For months I’d been dying to set my eyes on Joe Lamp’ls new website joegardener.com, hoping for a lot. It launched last week and at the risk of gushing, it includes everything a how-to-garden site should have and some stuff I didn’t think of. In Joe’s words to me on the phone recently, it’s a “hub for accurate information in the formats people want.”
Like all of us, Joe laments the loss of “gardening on TV – there’s nothing out there.” After Scripps Howard bought HGTV it concluded that advertising won’t support a real gardening show, so it offers backyard make-overs with lots of furniture and at least one fire pit.
In Joe’s words, “This lack of consistent, reliable sources for accurate, trusted and professionally produced garden-related media is a big problem…And people are turning to the Internet for that.”
Yet even on the web, Dave’s Garden, now owned by Internet Brands, is nothing more than customer reviews, with no editorial judgment in sight.
Joe sums up the problem:
Unfortunately, with a mind-numbing abundance of web-based content, overall, it is highly fragmented, inconsistent, often unreliable, unvetted and poor production quality.”
Exactly the complaint that drove me to start curating videos.
But who exactly is Joe? In case you’re unfamiliar, he’s an author, host three national television shows over past 15-years, (including seven seasons of Growing a Greener World on PBS), contributor to morning shows, syndicated columnist, radio host, podcaster and I’m sure I’m leaving stuff out.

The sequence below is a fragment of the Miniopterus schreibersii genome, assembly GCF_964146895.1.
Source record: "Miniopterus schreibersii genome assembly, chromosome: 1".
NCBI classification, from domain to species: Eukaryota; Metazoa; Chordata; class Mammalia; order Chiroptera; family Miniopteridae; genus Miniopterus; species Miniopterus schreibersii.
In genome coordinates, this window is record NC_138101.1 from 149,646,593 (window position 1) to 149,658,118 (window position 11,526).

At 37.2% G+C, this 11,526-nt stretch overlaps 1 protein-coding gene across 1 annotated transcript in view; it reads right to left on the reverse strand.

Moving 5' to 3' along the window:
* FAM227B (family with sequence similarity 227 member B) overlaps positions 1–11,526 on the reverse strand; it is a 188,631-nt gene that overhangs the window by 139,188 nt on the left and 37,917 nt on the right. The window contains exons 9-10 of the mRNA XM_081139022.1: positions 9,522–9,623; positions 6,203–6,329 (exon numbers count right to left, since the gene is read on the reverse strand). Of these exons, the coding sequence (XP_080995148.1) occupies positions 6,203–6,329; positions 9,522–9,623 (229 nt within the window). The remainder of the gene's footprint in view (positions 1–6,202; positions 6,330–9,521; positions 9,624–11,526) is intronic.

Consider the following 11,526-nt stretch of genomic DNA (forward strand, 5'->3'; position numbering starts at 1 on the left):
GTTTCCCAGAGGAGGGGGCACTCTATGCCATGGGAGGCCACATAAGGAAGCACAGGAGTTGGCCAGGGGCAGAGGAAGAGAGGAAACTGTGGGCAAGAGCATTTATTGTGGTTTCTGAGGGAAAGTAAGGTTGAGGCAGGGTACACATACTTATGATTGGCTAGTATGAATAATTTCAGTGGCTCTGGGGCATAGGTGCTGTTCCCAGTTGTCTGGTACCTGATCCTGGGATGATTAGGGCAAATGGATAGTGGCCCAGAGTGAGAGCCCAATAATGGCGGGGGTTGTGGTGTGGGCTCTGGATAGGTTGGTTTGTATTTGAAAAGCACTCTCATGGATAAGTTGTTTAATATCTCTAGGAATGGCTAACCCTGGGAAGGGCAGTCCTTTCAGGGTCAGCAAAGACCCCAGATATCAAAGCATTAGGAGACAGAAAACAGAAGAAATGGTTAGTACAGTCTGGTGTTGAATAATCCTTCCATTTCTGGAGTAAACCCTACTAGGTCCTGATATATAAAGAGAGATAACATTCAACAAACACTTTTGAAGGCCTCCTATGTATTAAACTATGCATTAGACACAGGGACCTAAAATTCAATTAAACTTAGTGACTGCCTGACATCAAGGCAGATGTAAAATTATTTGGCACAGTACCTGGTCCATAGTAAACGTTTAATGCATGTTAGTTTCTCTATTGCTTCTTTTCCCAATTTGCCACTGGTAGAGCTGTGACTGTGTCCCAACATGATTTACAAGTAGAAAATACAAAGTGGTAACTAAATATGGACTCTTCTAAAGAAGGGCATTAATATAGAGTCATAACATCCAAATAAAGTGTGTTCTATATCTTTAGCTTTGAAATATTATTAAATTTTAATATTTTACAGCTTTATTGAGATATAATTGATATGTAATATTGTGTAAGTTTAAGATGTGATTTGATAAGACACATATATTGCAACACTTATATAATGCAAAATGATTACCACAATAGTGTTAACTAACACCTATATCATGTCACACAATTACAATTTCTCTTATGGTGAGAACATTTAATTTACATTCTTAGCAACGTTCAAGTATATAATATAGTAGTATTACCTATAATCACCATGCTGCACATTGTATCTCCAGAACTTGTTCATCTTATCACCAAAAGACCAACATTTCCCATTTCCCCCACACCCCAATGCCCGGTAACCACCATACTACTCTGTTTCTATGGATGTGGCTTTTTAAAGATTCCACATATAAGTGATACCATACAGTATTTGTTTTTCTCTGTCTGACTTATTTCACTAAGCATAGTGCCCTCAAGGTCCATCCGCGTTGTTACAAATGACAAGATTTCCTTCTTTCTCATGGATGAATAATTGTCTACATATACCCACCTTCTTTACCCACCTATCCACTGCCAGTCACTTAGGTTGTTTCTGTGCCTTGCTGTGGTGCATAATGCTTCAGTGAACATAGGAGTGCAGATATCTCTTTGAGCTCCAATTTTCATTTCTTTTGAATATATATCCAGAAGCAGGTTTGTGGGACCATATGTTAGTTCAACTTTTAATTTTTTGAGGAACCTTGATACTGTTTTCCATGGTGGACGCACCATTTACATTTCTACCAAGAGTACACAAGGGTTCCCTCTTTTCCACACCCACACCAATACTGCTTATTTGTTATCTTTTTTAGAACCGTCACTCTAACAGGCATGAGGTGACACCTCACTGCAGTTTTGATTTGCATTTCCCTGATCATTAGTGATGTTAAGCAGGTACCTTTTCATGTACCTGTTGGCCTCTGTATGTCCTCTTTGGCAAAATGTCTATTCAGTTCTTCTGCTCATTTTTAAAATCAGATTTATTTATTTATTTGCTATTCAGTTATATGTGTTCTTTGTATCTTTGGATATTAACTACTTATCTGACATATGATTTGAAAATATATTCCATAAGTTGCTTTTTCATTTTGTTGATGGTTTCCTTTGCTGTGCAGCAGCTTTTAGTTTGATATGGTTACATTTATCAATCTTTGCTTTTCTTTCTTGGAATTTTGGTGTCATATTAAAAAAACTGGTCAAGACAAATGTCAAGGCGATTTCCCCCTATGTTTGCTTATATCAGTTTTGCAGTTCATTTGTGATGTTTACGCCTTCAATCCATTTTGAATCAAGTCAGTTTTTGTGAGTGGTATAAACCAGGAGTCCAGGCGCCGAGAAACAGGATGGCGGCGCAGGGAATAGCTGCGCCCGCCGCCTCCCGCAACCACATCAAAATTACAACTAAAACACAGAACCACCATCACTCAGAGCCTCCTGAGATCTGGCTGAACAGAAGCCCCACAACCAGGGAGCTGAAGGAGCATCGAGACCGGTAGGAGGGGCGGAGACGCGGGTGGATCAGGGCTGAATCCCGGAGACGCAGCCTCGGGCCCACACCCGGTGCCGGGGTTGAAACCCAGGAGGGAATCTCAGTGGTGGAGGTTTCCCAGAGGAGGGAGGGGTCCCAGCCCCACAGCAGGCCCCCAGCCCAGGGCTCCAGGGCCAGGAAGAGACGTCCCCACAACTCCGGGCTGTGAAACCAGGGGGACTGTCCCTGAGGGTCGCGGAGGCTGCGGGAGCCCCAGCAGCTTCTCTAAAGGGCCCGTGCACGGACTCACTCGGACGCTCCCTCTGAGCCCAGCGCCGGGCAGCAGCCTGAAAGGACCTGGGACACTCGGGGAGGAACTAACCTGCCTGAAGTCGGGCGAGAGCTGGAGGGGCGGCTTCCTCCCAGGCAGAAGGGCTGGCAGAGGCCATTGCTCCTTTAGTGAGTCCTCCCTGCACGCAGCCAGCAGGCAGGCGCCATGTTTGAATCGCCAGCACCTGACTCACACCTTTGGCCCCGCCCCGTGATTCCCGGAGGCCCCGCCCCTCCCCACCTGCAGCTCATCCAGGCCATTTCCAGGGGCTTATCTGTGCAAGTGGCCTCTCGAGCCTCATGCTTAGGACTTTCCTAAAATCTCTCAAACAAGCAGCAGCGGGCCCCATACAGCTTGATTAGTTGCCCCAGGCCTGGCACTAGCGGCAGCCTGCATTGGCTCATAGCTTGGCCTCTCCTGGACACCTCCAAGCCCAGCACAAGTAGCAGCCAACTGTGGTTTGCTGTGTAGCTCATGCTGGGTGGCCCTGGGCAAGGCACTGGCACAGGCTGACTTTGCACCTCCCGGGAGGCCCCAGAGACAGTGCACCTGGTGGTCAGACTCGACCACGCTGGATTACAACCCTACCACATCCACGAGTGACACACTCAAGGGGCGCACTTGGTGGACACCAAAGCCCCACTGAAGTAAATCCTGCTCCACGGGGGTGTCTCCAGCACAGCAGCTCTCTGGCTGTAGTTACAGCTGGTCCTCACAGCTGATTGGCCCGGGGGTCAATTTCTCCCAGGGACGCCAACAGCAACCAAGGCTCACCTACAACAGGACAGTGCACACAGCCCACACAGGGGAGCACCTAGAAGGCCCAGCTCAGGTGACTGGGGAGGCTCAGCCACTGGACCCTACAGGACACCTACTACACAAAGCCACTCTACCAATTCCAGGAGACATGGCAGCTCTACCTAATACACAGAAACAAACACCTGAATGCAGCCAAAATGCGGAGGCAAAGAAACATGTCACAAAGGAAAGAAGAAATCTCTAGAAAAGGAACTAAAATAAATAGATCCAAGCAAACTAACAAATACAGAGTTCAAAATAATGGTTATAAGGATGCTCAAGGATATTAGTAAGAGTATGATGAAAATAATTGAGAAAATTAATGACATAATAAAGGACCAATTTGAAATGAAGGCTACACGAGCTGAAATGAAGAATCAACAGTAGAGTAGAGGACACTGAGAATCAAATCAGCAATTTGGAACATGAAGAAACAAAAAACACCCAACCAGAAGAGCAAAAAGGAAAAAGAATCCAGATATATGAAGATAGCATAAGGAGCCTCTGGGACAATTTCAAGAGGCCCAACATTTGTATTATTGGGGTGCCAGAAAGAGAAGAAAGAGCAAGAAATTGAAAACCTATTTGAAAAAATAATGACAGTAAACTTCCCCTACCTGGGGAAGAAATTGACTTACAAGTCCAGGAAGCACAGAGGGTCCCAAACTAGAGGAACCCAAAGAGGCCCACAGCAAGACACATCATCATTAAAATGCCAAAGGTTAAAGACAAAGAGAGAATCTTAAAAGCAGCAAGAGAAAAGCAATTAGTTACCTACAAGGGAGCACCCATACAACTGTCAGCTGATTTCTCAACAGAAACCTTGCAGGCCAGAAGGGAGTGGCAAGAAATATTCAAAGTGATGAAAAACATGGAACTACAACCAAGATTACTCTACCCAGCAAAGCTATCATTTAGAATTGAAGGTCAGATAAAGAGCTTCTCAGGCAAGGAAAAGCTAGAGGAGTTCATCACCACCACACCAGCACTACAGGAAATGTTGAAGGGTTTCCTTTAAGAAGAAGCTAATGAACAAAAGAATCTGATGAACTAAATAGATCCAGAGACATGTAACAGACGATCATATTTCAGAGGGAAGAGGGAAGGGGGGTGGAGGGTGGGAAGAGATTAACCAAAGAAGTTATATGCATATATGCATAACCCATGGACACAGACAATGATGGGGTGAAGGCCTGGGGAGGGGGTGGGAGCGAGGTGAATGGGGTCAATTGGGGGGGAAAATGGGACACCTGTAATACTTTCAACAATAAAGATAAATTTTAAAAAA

Readers, I’m going out on a limb and predicting that joegardener.com will succeed where other endeavors have failed and even generate income. That’s because of his many loyal followers, his in-house media professionals, “a full-time social media person dedicated to keeping on top of promotion and an in-house SEO expert maximizing opportunities,” a backlog of resources and contacts, and more.
None of that would matter if he simply sold out to questionable advertisers, but I’m convinced he knows how to navigate those treacherous waters. Though his is a for-profit company, it’s not public, so he can stay on mission and not have to answer to shareholders.
And unlike the television format that allows for just 22 minutes of content, here he’ll have the freedom to provide in-depth gardening information.
And can I just add? He’s damn good on camera.
What’s on joegardener.com?
- Videos, because in Joe’s words “Demand for high-quality, how-to gardening videos are at an all-time high.” Boy, do I agree.
- Podcasts, which too are getting more popular every day. The 18-month production schedule for his podcasts includes interviews with experts like Jeff Gillman and Doug Tallamy.
- Articles, seasonally timed with new ones coming weekly.
- Webinars that are free and monthly on timely and topical subjects.
- And all of that being promoted via social media – the ones most used by gardeners
First, joegardener looks amazing!
Unlike far too many websites, its About pages, like this one, actually give readers the info they’re looking for. (One of my pet peeves is About pages that simply repeat the mission statement.)
Of course with “social proof” like this, there’s no reason to hide your identity.
I love that Joe targets beginners with “no experience required” assurances, lots of the Basics, and a fun and inviting tone. (So different from the approach I ranted about in “The Wrong Way to Teach Eco-Friendly Gardening.”)
His approach seems to be working particularly well with millennials, who are so far the primary demographic visiting the site. “They’re coming to learn to grow food. They want utility,” says Joe.
But my top reason for recommending joegardener.com is what Joe has to say about the topics he covers. He teaches without talking down and is pro-stewardship without being preachy. His advice is informed and evidence-based. I’ve agreed with every word I’ve read or heard so far on the site, so naturally I think he’s a very wise soul.
Just give a listen to “Five Steps to your Best Garden Ever” and see if you agree that it’s a far cry from instant gardening for the gullible.Posted by Susan Harris on June 29, 2017 at 2:38 pm, in the category Unusually Clever People, What's Happening.